Chinese New Year – which this year falls on Sunday, 22nd January – is full of fun, colour and well wishes. If you’re looking for inspiration on how to celebrate the arrival of the year of the Rabbit, you can deep-dive the detail on Wikipedia or join us for our quick but informative summary below.
The celebrations last from Chinese New Year’s Eve on Saturday, 21st January to the Lantern Festival on Sunday, 5th of February. Hands down the most important celebration of the Chinese calendar, this period symbolises the end of everything negative from the past year and the welcoming of happiness and prosperity for the year ahead. The main three events are detailed below.
- Chinese New Year’s Eve (AKA Lunar New Year’s Eve) on 21st January marks the start of the Spring Festival. Highlights include:
– an elaborate family reunion dinner that all family members are expected to attend. Typical dishes have special meanings. Dumplings represent wealth. Glutinous rice cakes suggest a higher position or higher income. Tangerines and oranges symbolise wholeness, togetherness and wealth. Longevity noodles – which are longer than normal noodles – are said to bring the eater a long life.
– the Spring Festival Gala, one of China’s most-watched shows. Featuring Chinese celebrities, dancing, singing and other entertainment, Chinese families stay up late to watch it, sending each other Happy New Year messages to come midnight.
– loud fireworks and firecrackers – the modern equivalent to how people used to burn bamboo to scare away evil spirits.
– bright red lanterns, couplets, flowers, paper cutouts, and inverted 福 (fortune) characters. These decorations adorn houses and businesses to drive away bad luck and attract good fortune, health and peace. Chinese people also clean their homes from top to bottom to sweep away any ill-fortune and make way for incoming good luck. To avoid sweeping away all the incoming good fortune, they then put away all their brooms, brushes and dusters until the end of the festivities.
- Chinese New Year’s Day on 22nd January is traditionally a day for visiting relatives (particularly the oldest and most senior family members), giving presents and visiting ancestors’ graves. Other customs and traditions include:
– the exchange of mandarin oranges, which symbolise wealth and good luck.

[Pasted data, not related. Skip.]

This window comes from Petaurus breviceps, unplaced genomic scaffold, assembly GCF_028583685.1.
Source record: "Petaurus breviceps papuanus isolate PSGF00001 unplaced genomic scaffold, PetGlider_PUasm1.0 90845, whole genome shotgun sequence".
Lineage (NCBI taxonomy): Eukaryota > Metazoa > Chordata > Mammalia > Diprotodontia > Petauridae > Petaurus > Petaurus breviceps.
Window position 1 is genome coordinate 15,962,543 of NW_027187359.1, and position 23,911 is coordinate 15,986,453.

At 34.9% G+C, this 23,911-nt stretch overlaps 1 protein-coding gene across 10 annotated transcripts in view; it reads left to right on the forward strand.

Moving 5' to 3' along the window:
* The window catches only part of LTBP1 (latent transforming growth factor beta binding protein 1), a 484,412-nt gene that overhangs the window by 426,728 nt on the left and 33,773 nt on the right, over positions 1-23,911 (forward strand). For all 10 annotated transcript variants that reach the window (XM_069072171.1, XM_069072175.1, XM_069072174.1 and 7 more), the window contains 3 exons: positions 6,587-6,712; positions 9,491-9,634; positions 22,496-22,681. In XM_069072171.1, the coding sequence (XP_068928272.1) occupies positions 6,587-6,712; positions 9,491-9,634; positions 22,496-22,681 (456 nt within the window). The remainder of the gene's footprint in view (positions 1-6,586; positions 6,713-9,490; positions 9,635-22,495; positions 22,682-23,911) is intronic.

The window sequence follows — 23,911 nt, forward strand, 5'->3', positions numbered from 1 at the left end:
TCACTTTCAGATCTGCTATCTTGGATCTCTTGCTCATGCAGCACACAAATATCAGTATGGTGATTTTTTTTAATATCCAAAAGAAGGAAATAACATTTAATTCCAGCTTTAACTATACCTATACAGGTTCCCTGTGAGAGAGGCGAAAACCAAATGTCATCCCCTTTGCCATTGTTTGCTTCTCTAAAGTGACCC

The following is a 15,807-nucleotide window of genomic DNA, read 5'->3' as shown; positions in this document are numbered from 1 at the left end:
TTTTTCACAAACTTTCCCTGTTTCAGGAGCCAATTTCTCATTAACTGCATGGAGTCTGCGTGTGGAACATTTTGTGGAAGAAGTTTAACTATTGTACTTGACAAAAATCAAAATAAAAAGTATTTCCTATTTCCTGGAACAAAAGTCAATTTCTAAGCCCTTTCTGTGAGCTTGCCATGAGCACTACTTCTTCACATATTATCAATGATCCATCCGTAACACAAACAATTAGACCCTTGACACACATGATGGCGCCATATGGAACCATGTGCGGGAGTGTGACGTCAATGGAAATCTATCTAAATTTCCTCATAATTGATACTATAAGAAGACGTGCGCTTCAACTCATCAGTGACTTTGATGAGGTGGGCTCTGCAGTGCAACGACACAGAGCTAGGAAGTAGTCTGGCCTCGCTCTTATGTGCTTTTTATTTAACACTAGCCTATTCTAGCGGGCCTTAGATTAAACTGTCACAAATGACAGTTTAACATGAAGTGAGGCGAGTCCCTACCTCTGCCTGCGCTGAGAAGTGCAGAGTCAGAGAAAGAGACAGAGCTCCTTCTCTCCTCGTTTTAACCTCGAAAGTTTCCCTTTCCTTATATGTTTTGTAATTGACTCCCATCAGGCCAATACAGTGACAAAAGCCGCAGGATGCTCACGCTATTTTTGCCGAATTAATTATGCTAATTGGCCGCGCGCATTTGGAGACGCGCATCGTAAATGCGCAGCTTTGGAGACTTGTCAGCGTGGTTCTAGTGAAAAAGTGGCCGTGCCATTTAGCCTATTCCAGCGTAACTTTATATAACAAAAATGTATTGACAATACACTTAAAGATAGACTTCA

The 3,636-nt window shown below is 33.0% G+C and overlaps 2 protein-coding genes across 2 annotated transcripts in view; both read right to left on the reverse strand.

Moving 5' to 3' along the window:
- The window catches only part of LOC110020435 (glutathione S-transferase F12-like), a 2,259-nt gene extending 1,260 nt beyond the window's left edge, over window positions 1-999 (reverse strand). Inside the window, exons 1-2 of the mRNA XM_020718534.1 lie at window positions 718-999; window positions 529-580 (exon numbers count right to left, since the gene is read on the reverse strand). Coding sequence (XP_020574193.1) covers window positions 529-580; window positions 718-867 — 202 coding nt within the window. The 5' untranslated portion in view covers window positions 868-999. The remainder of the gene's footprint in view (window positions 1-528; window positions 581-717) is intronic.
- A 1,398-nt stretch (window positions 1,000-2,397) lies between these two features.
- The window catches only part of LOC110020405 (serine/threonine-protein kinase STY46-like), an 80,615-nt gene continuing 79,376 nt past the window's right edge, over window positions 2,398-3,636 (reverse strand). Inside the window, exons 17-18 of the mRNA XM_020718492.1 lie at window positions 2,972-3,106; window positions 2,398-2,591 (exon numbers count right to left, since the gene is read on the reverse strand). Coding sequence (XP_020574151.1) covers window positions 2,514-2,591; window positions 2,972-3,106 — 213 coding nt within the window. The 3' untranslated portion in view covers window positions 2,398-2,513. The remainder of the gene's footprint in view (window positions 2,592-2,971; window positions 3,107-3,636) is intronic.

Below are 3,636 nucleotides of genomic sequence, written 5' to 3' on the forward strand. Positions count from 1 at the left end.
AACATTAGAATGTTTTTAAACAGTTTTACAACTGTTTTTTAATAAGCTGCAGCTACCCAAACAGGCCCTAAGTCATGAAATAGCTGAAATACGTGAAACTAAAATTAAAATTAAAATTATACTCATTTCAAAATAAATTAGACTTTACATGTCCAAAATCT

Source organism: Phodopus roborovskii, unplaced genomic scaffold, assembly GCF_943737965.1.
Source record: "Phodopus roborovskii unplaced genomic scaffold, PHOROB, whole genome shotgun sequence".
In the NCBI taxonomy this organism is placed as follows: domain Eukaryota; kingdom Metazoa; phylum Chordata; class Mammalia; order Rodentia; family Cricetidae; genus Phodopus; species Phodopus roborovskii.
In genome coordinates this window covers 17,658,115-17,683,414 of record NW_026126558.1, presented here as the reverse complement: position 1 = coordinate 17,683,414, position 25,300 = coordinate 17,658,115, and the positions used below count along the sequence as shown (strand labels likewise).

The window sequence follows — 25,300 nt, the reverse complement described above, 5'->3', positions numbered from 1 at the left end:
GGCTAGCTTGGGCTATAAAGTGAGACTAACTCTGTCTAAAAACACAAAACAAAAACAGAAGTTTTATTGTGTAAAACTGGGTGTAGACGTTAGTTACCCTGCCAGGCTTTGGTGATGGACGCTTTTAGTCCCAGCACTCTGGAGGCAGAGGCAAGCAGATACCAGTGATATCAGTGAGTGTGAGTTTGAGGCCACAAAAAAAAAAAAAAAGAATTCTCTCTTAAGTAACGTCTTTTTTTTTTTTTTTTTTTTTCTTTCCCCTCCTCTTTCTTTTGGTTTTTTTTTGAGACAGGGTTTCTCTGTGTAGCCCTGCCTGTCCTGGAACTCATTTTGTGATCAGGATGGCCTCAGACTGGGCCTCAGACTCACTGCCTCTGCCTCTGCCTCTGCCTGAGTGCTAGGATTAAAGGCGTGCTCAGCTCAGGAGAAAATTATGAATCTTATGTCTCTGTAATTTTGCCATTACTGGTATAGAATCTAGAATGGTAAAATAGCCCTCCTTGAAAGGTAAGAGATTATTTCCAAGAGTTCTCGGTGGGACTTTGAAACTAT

– the gifting of cash-stuffed red envelopes from senior family members to children and teenagers. Business managers may also give bonuses in red packets to employees to symbolise a smooth-sailing career. Amounts ending in eight are favoured as this number is associated with prosperity, while amounts ending in four are avoided as they’re thought to bring bad luck.
– colourful dragon and lion dancing. Both are an extremely important part of the celebrations. Symbolising bravery, strength and superiority, the lion is believed to drive away evil and protect people and their livestock. The dragon – symbolising wisdom, power and wealth – is also thought to bring good luck (and prosperity).
- The Lantern Festival on 5th February 2023 marks the end of the Spring Festival period and the first full moon of the new lunar year. High points include:
– red lanterns which are lit and hung, flown or carried to symbolise people letting go of the past year and welcoming the new year with all its incoming good fortune. People write riddles on notes and stick them to their lanterns, which children and adults then guess. If someone thinks they have the right answer, they pull the riddle off and check their answer with the lantern owner. If they’re right, they usually receive a small prize.
– widely regarded as the Asian version of Valentine’s Day, single women write their contact number on mandarin oranges and throw them into a body of water during the Lantern Festival. Single men collect the oranges and eat them. A sweet taste bodes well for romantic love and is likely to prompt a call but a sour taste, suggesting failed romance, is usually met with radio silence.
What a feast for all the senses! However you choose to celebrate Chinese New Year, your trusted partners at ABL Recruitment wish you a very Happy Lunar New Year of the Rabbit!